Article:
Interview: Barry Jenkins on If Beale Street Could Talk and Generational Joy

Jenkins discusses his artistic inspirations, how he’s developed his cinematic voice, and more.

Barry Jenkins
Photo: Annapurna Films

Just over a decade ago, Barry Jenkins was scrapping together $15,000 to make his debut feature, Medicine for Melancholy, with the help of his friends. He’s now an Academy Award winner for his Moonlight screenplay, as well as the first person given permission to adapt the work of the formidable James Baldwin for the big screen. What’s more, he’s emerged as an eloquent ambassador for global cinema due in large part to his ability to seamlessly merge disparate expressive qualities of the medium.

On the page, If Beale Street Could Talk juxtaposes the sensuality of Baldwin’s prose in describing two young black lovers, Tish and Fonny, with stern indignation about the racism that keeps them apart. Jenkins’s adaptation of the 1974 novel rejects “either/or” thinking and embraces “both/and,” just as the author himself did. Remaining true to the story’s novelistic roots doesn’t mean Jenkins needed to abandon his expressionistic influences, nor does it entail emphasizing one side of Baldwin’s story at the expense of another.

Jenkins proves equally adept at radiating love in a sumptuous, fleeting close-up as he is at articulating the horrors of the American prison system in the film’s extended dramatic centerpiece, a dialogue-heavy exchange between Stephan James’s Fonny and Brian Tyree Henry’s Daniel. Throughout, he deploys archival photography of ’70s-era Harlem, wordless grace notes observing the characters in relation to the space around them, and narration taken from Baldwin’s novel to similarly potent effects.

In a phone conversation after the release of If Beale Street Could Talk, I spoke with Jenkins about his artistic inspirations, how he’s developed his cinematic voice, as well as how his film functions as a bookend to Something Good Negro Kiss, a recently unearthed, 19th-century depiction of filmed black love.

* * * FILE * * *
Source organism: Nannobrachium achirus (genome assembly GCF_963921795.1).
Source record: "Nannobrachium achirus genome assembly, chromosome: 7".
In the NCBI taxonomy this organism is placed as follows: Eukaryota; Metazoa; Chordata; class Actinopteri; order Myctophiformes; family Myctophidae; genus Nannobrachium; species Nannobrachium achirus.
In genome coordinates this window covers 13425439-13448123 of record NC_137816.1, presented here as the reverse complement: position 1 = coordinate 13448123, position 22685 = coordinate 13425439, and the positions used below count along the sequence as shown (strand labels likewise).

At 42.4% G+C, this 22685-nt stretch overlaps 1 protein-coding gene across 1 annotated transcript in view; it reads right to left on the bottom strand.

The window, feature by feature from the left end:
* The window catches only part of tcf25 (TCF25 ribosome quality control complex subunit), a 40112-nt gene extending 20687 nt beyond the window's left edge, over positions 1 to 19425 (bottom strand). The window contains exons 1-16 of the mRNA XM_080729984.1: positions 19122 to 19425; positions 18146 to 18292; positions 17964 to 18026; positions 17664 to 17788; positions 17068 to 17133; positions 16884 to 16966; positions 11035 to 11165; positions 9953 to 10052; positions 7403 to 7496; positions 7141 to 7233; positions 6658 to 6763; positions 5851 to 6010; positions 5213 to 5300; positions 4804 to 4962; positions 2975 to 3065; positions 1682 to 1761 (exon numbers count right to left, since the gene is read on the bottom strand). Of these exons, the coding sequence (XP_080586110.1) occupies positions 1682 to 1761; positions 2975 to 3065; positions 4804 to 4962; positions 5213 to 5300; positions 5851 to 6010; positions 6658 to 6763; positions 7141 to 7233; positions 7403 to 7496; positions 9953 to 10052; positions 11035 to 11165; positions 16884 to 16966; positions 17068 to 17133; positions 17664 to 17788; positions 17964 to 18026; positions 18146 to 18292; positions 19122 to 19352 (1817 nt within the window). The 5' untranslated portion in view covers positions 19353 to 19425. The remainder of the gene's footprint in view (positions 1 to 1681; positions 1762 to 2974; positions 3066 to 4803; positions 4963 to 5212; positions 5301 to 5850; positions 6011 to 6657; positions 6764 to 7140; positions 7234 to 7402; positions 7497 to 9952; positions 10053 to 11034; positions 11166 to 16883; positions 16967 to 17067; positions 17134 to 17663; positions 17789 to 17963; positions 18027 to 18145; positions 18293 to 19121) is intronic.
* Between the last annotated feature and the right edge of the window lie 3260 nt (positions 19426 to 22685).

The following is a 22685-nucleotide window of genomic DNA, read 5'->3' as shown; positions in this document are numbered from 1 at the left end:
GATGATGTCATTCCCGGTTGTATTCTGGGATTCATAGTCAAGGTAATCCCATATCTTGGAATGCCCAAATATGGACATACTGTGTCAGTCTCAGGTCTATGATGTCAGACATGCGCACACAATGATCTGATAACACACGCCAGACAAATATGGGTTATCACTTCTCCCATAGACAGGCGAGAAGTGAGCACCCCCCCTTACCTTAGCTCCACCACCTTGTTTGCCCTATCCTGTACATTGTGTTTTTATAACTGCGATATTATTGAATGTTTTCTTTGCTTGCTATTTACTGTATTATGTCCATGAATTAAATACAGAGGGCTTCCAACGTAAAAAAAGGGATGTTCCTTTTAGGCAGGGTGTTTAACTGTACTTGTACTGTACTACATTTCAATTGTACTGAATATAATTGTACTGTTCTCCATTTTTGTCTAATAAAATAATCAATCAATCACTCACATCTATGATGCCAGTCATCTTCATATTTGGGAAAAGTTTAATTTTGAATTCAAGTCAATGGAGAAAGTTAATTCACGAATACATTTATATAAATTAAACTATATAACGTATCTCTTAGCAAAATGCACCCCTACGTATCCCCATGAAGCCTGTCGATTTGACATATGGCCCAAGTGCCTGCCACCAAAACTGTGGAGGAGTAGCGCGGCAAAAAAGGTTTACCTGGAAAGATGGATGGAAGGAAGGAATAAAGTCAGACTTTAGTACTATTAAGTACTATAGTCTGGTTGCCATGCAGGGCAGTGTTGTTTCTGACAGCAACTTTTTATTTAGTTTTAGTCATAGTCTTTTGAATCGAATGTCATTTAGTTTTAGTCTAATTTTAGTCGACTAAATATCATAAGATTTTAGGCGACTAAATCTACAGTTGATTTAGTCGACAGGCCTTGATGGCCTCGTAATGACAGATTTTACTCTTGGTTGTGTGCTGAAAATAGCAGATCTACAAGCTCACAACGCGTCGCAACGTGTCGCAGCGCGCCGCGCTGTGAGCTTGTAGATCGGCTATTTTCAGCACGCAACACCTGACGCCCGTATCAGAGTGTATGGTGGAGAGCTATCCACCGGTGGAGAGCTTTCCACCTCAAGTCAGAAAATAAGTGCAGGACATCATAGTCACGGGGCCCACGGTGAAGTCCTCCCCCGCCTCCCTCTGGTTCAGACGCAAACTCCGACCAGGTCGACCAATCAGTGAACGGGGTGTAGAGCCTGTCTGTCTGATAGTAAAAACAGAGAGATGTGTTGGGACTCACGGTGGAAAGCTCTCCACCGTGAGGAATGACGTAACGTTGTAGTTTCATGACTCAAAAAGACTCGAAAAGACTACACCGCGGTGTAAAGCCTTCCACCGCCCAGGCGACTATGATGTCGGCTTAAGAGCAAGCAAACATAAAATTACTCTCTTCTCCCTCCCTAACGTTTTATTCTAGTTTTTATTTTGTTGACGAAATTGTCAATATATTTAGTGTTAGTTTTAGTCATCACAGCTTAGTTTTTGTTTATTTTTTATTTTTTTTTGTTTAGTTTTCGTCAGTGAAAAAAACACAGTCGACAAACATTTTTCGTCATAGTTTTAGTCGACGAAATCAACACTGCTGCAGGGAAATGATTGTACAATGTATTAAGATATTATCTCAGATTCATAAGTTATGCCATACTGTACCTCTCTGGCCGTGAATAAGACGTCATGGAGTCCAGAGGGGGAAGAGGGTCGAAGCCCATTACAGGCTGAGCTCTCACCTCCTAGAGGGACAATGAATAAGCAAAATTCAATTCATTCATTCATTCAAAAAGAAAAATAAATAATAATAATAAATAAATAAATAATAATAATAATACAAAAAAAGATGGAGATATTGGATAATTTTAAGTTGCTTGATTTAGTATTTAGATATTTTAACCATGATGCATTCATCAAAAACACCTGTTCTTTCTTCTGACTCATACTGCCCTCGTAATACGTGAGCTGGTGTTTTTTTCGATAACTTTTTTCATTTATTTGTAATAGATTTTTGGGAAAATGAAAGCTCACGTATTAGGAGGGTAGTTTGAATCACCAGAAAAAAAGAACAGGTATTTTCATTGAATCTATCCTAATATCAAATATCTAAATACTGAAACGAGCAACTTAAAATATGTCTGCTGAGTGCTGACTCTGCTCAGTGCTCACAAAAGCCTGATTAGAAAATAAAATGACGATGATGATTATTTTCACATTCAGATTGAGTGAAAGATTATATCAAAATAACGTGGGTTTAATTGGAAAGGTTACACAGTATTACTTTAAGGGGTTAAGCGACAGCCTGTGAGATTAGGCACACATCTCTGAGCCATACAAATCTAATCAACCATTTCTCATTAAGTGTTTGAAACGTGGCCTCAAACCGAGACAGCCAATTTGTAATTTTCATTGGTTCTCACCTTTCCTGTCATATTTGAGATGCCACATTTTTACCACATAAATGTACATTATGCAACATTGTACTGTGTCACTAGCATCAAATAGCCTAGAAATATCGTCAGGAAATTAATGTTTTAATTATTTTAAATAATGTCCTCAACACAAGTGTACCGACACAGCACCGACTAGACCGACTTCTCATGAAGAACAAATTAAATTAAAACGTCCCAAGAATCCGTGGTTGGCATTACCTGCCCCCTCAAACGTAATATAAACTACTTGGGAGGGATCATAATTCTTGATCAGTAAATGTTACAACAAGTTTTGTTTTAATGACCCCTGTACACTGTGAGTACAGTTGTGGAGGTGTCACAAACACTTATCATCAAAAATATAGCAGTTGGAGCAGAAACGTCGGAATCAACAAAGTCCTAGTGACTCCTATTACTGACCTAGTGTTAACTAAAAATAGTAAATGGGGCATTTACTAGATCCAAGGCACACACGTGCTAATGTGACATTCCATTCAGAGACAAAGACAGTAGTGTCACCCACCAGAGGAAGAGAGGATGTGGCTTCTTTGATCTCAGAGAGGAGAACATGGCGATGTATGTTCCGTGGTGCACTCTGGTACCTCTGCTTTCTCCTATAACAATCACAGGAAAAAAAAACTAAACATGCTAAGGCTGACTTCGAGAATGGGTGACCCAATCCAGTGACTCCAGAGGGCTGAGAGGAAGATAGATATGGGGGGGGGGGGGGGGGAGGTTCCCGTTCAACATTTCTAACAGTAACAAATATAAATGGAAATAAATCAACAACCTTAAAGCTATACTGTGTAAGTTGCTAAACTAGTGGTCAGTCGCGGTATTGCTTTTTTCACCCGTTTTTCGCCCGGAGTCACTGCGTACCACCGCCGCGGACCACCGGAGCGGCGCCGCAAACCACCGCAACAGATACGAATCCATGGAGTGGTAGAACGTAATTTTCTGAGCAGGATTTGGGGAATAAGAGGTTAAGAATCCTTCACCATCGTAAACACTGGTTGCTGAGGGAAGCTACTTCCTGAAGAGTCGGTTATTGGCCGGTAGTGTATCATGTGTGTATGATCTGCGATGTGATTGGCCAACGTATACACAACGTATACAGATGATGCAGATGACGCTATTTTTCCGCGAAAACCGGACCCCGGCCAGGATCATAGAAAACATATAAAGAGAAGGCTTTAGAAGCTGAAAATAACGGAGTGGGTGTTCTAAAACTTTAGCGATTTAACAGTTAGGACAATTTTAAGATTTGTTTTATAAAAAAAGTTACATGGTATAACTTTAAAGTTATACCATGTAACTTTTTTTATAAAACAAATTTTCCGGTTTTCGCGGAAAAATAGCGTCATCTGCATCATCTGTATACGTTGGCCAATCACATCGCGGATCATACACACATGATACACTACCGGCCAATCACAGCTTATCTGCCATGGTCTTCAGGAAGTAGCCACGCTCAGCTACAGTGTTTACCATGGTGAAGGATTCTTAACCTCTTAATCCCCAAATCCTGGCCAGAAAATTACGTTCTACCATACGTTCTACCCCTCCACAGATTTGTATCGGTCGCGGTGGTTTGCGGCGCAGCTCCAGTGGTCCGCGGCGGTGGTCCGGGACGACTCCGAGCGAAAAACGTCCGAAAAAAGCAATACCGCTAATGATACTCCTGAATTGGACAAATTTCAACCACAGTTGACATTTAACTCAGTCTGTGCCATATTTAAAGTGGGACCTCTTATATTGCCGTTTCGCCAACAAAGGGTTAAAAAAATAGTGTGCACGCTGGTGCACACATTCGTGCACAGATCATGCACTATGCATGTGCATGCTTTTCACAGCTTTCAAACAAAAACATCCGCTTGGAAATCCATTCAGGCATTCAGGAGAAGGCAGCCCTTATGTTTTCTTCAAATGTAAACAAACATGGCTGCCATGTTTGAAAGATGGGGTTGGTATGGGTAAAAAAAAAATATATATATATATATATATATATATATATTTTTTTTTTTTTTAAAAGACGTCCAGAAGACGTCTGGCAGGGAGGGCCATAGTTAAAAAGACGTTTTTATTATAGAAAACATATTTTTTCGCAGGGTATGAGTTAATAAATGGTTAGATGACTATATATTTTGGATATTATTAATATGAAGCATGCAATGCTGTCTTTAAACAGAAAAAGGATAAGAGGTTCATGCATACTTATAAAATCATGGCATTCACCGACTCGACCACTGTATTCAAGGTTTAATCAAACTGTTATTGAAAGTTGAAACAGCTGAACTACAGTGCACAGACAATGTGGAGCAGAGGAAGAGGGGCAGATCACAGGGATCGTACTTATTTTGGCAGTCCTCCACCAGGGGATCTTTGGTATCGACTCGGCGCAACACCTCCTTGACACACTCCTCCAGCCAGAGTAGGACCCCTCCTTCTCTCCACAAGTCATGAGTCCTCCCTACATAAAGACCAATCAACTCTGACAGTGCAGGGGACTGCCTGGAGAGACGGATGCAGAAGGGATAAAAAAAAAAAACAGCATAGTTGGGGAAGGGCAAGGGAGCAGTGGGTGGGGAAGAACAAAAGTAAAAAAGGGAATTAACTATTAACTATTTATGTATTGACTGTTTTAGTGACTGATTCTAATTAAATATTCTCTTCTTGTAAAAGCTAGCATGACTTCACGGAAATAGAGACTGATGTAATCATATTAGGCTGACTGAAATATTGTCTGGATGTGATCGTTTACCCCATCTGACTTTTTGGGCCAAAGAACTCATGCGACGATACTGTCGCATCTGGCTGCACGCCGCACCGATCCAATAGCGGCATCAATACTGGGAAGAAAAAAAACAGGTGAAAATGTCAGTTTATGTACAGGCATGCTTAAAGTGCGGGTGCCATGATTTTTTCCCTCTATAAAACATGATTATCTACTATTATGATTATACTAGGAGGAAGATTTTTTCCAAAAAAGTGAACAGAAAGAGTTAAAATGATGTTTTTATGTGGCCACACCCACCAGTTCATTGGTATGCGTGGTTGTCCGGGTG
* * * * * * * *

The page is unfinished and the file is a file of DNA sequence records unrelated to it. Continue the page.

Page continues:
While pursuing your career as a filmmaker, you were also working as a curator and presenter at the Telluride Film Festival. Did that role ever shape the artistic sensibilities of your own work?

Going to Telluride definitely helped shape the way I work. Some of the filmmakers that I admire the most I discovered there, like Lynne Ramsay. But programming the shorts has been interesting. I think it keeps me mostly [invigorated by] a bit more aesthetically risk-taking things I see each year, some of which I see through programming the shorts. In that way, it keeps me very curious about the form. I can’t say that anything has directly made its way into my work, but I think there’s no doubt about the way we make films has a lot to do with the way we ingest films. And watching that body of work every year, well, I see films there that I can’t see any other way.

I want to ask you about Something Good Negro Kiss, the 1898 short film, because you’d retweeted a fan video where someone imposed some of Nicholas Britell’s Beale Street score over it. I actually want to quote you to explain why I think that video works so well, and this is from your Esquire essay on James Baldwin: “We don’t expect to treat the lives and souls of black folks in the aesthetic of the ecstatic. It’s assumed that the struggle to live, to simply breathe and exist, weighs so heavily on black folks that our very beings need be shrouded in the pathos of pain and suffering.” And your film and that score allow for these characters not to be defined by that, even if they do exist in it. Do you feel that, paradoxically, the future of black love on screen is in the past—more contextualization in the ecstatic?

I think it was interesting to see. I was shocked to see that footage, for one, especially working on [the miniseries adaptation of Colson Whitehead’s novel] The Underground Railroad right now. And then, I think, there was something really lovely in this connectivity. This film literally came out on Friday, and it was one of—if not the only—major release on Friday that featured a black couple in the act of love. You go from the earliest depiction of this love on screen to now, because we just came out, essentially the most recent depiction in a certain way. What was electric for me about it was the through line, the connectivity. We always talk about generational trauma, but what about generational joy? Generational love? That’s what I found in the video.

I don’t think about that Esquire too much. So, it’s interesting to hear that quote read back to me. I’m like, “Oh, yeah, that’s right.” In the unearthing of that video, the idea of the ecstatic even existing in 1898 seems to be a foreign concept to most. And an artistic depiction of black people, to see it realized in that way in this microfilm, paired with our music, is breathtaking.